Building a custom build agent image with Docker and Azure DevOps pipelines

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In this article, we will learn how to use a custom dockerfile as the bases for a customised Azure DevOps build agent. There are many reasons why you might want to do this, including running custom tooling that takes a while to setup or tooling that isn’t supported yet.


You need to this Dockerfile snippet:

FROM microsoft/vsts-agent:ubuntu-16.04

# Install your stuff here

CMD /bin/sh

And this azure-pipelines.yml snippet:

    - container: octodns
        image: im5tu/octodns:latest

container: octodns

# Your steps go here

Starting with a Dockerfile

In order to use a custom image as part of the build process, we need to start off with a shell of a docker file. Microsoft have graciously given us a series of base images to start from. You can find them here. For this article, I will use the ubuntu-16.04 release.

In the repository of your choice, create a file called Dockerfile. Note that the name is case sensitive because of the docker builds that we will do later on. I found this out the hard way, and if you’ve made the mistake too - run the following command to reset it within git: git mv -f dockerfile Dockerfile

At the top of the Dockerfile, start off with the following:

FROM microsoft/vsts-agent:ubuntu-16.04

During the build, this will instruct docker to pull the image called vsts-agent tagged with ubuntu-16.04 from the user microsoft.

Then at the bottom of the Dockerfile, place the following line:

CMD /bin/sh

This instructs the built image to leave a command prompt as the entrypoint so that we can run the rest of our scripts.

A note on the base image choice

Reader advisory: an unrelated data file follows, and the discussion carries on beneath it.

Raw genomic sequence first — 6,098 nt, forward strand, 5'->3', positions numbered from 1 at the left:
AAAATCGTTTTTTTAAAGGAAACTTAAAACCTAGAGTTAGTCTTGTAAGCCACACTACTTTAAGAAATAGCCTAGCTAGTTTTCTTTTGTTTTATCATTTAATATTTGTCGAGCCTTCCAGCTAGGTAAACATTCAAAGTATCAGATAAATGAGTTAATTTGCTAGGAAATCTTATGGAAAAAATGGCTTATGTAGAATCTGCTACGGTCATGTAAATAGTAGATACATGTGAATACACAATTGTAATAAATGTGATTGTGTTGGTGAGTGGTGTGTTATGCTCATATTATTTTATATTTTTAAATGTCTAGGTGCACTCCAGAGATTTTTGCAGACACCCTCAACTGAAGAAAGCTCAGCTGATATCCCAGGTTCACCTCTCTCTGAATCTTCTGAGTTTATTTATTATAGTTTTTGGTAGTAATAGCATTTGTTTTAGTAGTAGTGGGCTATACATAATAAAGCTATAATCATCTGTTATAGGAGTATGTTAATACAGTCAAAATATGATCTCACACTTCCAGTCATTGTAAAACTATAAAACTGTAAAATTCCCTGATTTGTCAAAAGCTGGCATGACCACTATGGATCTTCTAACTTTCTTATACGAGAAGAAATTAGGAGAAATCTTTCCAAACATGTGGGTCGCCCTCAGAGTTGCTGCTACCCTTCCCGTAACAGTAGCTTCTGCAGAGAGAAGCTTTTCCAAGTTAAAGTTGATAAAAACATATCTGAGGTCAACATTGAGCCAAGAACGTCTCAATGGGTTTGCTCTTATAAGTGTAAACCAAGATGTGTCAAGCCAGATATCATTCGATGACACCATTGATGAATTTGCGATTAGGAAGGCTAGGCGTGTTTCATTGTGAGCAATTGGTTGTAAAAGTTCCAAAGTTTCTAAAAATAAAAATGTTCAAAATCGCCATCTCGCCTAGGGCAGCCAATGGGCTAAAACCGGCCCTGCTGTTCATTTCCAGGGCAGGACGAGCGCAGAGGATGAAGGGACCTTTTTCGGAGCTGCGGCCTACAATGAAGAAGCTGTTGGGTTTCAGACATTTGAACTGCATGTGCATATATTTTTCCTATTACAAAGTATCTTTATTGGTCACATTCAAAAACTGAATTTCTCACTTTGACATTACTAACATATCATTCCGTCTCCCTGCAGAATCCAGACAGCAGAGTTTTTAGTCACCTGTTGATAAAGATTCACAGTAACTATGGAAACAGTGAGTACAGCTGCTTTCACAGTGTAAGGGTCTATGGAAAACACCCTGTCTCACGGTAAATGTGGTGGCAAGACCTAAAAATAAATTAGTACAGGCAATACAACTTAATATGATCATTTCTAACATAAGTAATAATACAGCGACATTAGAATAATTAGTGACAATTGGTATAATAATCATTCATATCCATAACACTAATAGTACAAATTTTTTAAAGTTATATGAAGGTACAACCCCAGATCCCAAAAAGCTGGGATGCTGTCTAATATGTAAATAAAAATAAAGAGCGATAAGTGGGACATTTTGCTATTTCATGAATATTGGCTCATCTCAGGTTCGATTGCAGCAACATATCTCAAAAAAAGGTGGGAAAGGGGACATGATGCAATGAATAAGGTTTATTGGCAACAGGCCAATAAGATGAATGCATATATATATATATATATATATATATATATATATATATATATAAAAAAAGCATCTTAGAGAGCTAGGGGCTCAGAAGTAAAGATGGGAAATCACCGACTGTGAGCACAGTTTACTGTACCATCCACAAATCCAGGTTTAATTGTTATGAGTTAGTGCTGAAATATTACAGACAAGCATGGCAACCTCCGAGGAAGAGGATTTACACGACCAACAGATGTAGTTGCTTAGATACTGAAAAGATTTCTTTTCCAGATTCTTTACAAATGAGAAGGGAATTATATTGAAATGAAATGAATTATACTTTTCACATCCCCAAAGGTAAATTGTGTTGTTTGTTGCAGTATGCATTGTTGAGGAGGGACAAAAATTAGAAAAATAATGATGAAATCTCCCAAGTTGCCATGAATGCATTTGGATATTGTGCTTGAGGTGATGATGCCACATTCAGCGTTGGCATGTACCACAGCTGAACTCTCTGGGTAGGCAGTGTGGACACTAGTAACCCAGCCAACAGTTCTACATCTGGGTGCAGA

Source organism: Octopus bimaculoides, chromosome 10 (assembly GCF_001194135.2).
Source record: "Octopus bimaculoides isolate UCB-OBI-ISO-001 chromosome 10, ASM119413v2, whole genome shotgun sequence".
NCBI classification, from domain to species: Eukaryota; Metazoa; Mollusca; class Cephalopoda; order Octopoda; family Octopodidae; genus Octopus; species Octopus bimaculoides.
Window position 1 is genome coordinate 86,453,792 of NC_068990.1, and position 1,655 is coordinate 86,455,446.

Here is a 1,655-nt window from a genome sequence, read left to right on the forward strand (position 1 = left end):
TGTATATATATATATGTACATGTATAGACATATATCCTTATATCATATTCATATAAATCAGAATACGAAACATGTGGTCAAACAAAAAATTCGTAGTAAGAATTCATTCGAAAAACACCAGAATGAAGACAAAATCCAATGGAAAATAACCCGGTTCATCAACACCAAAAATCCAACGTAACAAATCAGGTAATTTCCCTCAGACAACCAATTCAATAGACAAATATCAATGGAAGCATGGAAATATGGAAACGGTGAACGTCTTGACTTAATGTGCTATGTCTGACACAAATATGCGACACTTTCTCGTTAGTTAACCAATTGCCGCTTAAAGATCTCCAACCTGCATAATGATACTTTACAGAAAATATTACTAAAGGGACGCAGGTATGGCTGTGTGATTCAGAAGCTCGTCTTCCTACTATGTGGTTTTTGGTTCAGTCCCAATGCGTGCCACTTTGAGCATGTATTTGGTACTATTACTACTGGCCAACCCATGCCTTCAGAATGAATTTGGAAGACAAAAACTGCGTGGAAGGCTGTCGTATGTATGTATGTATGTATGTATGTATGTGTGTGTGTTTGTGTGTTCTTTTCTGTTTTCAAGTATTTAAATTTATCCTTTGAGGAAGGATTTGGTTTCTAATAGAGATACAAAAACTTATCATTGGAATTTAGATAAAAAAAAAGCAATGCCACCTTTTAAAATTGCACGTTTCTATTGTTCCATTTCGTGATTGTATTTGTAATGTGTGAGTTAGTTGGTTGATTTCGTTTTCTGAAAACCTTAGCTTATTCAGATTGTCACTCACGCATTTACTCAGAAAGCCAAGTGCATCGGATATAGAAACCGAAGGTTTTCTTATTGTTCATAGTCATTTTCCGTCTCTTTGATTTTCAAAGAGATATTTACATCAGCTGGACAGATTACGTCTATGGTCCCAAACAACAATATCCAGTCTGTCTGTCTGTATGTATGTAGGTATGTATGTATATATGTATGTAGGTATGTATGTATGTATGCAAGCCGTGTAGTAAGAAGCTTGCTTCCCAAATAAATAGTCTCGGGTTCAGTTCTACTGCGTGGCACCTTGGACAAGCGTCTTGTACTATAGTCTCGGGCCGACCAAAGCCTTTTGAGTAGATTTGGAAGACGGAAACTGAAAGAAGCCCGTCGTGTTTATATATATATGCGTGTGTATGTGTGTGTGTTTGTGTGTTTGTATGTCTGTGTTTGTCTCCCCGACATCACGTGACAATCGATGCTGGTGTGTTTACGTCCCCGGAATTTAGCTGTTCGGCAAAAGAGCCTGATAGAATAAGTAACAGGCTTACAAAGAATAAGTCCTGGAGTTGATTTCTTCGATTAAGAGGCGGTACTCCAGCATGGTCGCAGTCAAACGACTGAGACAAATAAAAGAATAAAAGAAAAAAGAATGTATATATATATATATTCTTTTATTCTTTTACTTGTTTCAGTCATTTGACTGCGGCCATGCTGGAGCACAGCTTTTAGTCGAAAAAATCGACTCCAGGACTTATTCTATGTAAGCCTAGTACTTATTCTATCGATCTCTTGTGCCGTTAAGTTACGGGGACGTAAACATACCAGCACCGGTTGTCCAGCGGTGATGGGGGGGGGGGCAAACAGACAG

I did initially try experimenting with an Alpine base image, but there seems to be some requirements around what the image contains. Unfortunately, I don’t know what the requirements are/I haven’t gone to figure them out. If you want to, feel free to browse the dockerfiles here to see what’s required, but I would just stick with the hosted images supplied by Microsoft as your base.

Building with DockerHub

If your repository is hosted on either Bitbucket or Github, you can get your docker image built and hosted for free by Docker. In order to do this, you need to link either your Github or Bitbucket account from the following page:<your user id>/settings

Once that is complete, if you navigate to the page you should see the following:

Docker - Create Repository Screen

From here we can create a link to our hosted repository and setup a build that is associated with the repository.

Existing repositories

If you need to edit an existing repository or build, you can do that from the following page:<user id>/<repo name>/builds

Docker - Builds Screen

Using the Dockerfile in a Azure DevOps pipeline

Once the build agent has successfully built, we can start to create our azure-pipelines.yml file around the new custom container. Above the steps section of the file, add the following snippet:

    - container: <name>
        image: <user id>/<repo name>:<tag>

container: <name>

Which, when populated looks like the following:

    - container: octodns
        image: im5tu/octodns:latest

container: octodns

That’s it, you should now have a functioning customised Azure DevOps build agent. After that you can play with any additional steps, triggers, variables or what ever your heart desires. Here’s what it looks like when it’s running instead of Azure DevOps (with the container initialization step highlighted):

Azure DevOps - Running Custom Containers

To view the Dockerfile that I am currently using as a custom agent, go here.

To view the full usage of the docker file that I am using, go here.

Further Reading

Stuart Blackler is a seasoned technologist with over 15 years of commercial experience in the .NET ecosystem. Holding a degree in Computer Science, Stuart has earned certifications as a C# developer through Microsoft and as an AWS Solutions Architect and Developer. Stuart is the creator of the popular YouTube channel CodeWithStu, where he delves into topics close to his heart, including .NET, AWS, DevOps, and software architecture with a commitment to sharing knowledge and fostering a community of learners.